The Chieftain turned out to be far more abusive and controlling then his new wife could ever have imagined. To him the poor girl was nothing but a trophy to be locked away for his pleasure only, savouring the knowledge she was his and his alone. She was so depressed, so lonely and with a complete absence of hope, that she simply wasted away – not eating or drinking, just existing, her life gone long before her body gave in.

Her burial was a modest affair. Her husband had taken another wife before she was even cold and her family were too engrossed in their wealth and greed to give her a second thought. One man grieved though, her lost labourer love. He visited her grave every single day telling her of his undying love and praying for her return to his arms.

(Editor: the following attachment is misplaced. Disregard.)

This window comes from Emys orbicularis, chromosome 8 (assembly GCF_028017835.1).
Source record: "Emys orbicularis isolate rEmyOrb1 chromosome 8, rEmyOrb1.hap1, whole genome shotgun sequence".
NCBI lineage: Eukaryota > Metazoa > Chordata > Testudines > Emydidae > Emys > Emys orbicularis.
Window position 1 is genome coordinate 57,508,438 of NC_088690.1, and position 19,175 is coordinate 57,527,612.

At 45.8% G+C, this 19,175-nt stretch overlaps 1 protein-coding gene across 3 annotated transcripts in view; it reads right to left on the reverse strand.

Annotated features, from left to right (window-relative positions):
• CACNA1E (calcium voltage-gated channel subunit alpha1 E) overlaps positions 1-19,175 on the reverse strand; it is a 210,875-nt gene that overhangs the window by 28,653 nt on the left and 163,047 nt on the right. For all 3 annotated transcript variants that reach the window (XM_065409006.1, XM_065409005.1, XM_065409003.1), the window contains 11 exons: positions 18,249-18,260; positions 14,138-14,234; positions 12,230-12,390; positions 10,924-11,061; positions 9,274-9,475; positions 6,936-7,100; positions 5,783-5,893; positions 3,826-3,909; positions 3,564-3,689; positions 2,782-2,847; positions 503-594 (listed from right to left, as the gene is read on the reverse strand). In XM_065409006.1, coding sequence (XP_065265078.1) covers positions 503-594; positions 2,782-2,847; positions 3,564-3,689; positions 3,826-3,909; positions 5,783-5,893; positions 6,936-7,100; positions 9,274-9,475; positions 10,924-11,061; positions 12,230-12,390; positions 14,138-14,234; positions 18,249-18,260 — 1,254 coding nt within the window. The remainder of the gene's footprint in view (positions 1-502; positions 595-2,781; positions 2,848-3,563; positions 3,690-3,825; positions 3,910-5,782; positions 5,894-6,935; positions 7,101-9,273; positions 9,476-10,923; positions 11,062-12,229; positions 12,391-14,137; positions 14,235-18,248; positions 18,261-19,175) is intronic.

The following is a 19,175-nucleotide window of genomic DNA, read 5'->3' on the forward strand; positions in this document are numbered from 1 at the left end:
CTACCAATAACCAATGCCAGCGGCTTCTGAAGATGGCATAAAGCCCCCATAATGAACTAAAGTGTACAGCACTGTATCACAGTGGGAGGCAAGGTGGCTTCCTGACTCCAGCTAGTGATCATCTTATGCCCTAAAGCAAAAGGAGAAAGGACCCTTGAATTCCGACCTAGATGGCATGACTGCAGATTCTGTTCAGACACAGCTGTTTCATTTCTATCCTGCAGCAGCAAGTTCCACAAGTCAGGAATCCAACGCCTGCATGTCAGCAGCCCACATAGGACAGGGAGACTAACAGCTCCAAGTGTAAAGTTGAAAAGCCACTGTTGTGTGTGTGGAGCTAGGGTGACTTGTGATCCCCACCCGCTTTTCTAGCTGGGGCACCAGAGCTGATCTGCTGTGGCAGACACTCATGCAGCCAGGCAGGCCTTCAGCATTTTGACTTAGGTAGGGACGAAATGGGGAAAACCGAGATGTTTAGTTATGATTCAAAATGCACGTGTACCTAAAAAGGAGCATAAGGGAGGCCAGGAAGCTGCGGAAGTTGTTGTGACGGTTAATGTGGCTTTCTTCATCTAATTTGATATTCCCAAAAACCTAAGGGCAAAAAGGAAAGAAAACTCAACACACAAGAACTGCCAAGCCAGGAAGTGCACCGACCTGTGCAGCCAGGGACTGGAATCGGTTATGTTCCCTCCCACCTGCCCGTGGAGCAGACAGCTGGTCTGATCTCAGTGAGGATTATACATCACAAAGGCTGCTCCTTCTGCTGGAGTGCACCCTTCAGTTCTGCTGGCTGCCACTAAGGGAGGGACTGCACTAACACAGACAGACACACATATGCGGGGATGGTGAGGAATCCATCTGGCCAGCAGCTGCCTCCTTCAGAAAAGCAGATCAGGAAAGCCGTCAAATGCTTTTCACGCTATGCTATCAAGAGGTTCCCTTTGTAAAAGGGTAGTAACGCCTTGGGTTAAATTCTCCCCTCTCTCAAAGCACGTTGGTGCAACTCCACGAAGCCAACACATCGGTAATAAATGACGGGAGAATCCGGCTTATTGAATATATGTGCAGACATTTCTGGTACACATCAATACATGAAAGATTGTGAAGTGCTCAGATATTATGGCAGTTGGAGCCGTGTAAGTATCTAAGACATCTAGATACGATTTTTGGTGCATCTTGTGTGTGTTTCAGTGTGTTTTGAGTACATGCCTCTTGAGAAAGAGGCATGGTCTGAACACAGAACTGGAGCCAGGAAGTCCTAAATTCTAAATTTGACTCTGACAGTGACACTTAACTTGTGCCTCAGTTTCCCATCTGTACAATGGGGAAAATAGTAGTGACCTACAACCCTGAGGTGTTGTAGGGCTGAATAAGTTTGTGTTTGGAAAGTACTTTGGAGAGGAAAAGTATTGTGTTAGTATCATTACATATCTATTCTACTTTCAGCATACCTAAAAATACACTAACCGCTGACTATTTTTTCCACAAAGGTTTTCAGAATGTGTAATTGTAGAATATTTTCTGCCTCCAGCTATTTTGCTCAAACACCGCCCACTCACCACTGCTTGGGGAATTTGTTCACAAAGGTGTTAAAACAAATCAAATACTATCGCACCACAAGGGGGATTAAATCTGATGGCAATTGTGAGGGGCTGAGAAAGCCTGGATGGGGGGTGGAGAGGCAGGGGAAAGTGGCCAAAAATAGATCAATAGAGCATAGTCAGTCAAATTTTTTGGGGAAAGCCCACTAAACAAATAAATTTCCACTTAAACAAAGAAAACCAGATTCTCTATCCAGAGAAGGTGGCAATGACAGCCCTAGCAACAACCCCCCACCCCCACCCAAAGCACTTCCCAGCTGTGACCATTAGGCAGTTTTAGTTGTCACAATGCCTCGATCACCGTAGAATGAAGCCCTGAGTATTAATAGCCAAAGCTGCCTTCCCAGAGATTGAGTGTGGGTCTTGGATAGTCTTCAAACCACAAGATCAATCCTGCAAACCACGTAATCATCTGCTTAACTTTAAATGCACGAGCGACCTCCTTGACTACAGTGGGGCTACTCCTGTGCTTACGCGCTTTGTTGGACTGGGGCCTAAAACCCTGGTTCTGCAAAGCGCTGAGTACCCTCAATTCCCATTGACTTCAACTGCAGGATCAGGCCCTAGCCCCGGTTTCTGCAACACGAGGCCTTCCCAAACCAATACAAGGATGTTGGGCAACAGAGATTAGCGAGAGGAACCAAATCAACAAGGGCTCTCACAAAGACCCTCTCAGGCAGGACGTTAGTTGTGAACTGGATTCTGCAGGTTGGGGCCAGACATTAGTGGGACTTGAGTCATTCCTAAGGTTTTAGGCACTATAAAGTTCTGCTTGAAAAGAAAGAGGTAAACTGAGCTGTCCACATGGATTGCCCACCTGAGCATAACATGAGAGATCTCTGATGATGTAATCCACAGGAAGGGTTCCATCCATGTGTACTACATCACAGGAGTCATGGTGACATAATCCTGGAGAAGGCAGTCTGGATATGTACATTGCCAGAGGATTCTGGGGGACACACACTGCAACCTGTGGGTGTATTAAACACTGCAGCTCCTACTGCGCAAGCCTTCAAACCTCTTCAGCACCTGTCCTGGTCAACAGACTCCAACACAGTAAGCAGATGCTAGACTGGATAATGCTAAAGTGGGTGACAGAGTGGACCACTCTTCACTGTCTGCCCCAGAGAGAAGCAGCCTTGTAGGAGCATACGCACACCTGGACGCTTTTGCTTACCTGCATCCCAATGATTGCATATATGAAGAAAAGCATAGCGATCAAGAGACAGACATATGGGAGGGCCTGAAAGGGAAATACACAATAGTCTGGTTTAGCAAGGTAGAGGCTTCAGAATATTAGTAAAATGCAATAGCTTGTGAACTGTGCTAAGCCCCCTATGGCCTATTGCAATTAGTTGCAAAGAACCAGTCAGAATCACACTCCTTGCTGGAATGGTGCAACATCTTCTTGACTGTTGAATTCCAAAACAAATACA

Sadly his love was not the driving force for her resurrection – revenge was the force that pulled her from her grave on the first anniversary of her death. Consumed with anger and the need for retribution she climbed from her coffin and headed straight to her childhood home. As her father lay sleeping she touched her lips to his and sucked the life out of him.

Revenge not yet sated, she called upon her callous husband finding him surrounded by women, fulfilling his lustful desires, oblivious to the dead bride in the room. In a furious rage she launched on the Chieftain sending the women screaming. His former wife was so full of fury and fire that she not only drew every breath, but drained every ounce of blood from his twisted and cruel body.